District launches Operation Comeback to re-engage absent students
School absences have risen dramatically as parents and students cope with the Covid-19 pandemic, and Dallas ISD is launching an all-out effort to help students get back in school and engaged.
Beginning Monday, February 1, and continuing through February 27, district teams will be reaching out to students and parents by phone, text and email as a part of “Operation Comeback Student Re-Engagement,” an effort to help students get back on track to continue their education.
Starting Wednesday, February 3, families not reached remotely will receive contact-free home visits by staff members seeking to find out how the district can provide the resources students need to stay in school.
“The idea is to connect with families so we know what obstacles they face and what we can do to help,” said Orlando Riddick, acting chief of School Leadership.
Once they make contact, central staff teams will talk with families to identify obstacles to school attendance, including asking questions: Do you have an internet connection? Do you need a hotspot? Do you have technology (digital devices)? Does your student know how to log in? How can we support your student’s attendance, either in person or virtually?
Visiting staff will leave families with a list of useful resources, including information about how to get meals, a hotspot or uniforms, how to track their child’s attendance and grades, answers to transportation questions, and how to reach the district online through the Let’s Talk portal.
“We realize that some of the student absenteeism is related to the pandemic, which has pushed many families into crisis. Some students are working to help support their families, and others face serious obstacles that make regular school attendance a challenge,” Riddick said. District staff note that the state has allowed districts to count students as present if they submit their work online by 11:59 p.m. each day. For working students, the Evening Academy in Districtwide Student Initiatives may be a pathway to continue their education.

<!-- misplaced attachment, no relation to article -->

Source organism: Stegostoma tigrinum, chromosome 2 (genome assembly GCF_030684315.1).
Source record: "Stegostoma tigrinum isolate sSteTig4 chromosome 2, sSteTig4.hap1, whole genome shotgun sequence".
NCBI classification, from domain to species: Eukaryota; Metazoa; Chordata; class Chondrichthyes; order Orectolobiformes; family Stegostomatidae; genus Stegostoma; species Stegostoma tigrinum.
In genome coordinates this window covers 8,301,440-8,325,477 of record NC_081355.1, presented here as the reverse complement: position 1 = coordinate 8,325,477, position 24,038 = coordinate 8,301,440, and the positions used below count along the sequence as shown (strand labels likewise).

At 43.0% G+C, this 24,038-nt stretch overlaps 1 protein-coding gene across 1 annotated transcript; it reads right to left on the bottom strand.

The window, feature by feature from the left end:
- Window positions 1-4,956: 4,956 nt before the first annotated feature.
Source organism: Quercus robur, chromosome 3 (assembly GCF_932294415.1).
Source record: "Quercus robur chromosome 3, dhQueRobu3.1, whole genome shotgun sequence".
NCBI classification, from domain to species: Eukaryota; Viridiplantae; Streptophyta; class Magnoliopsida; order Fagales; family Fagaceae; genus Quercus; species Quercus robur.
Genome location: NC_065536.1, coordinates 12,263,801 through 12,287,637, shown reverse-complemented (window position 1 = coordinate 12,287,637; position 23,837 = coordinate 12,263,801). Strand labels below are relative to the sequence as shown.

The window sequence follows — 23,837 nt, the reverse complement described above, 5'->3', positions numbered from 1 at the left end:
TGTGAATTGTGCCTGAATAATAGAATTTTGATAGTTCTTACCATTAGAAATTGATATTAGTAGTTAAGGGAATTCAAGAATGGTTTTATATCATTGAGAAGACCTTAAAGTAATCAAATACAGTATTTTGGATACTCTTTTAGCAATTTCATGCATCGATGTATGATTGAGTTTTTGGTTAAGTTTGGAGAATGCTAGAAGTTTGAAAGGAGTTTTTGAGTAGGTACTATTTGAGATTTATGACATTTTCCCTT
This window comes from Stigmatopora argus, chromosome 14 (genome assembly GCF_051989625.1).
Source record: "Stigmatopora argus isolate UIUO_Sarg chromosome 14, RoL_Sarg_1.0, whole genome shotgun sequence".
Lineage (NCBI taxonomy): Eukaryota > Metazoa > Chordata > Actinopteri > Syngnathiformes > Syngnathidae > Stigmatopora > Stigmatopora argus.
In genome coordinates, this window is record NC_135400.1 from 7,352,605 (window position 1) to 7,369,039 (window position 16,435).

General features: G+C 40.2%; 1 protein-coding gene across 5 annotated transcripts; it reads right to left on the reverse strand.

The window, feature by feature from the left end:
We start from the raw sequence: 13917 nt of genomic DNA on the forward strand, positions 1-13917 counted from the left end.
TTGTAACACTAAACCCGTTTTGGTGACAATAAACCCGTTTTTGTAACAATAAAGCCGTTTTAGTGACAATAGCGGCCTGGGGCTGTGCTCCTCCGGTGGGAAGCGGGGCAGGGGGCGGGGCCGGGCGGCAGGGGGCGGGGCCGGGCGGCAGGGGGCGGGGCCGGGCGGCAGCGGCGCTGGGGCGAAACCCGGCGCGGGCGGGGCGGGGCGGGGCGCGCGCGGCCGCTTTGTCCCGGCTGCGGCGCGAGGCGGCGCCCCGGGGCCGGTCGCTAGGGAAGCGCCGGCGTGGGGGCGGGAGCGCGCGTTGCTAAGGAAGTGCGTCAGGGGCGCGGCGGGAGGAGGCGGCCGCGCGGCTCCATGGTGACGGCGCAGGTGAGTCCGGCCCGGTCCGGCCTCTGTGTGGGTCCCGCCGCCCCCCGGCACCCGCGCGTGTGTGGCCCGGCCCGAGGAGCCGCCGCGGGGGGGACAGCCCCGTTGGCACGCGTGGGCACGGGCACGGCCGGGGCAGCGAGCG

On weekdays, staff teams will make contact-free home visits during daylight hours. Evening teams will be out in the field on Monday, Tuesday and Thursday evenings and make phone calls from 4:30-6:30 p.m. Teams will also visit homes every Saturday in February.
Because safety during the pandemic is critical, staff will not enter homes, but will carry cards and door knockers containing a QR code that, when scanned, will link users to a request for information or a resource sheet that will include contacts to reach counseling and mental health services and info for students and parents who need help navigating a pathway to get students back on track and attending school.
“The district and community care about students. We’re calling on everyone to pull together to emphasize the importance of regular school attendance and to join us to assist families so students can focus on their education,” Riddick said.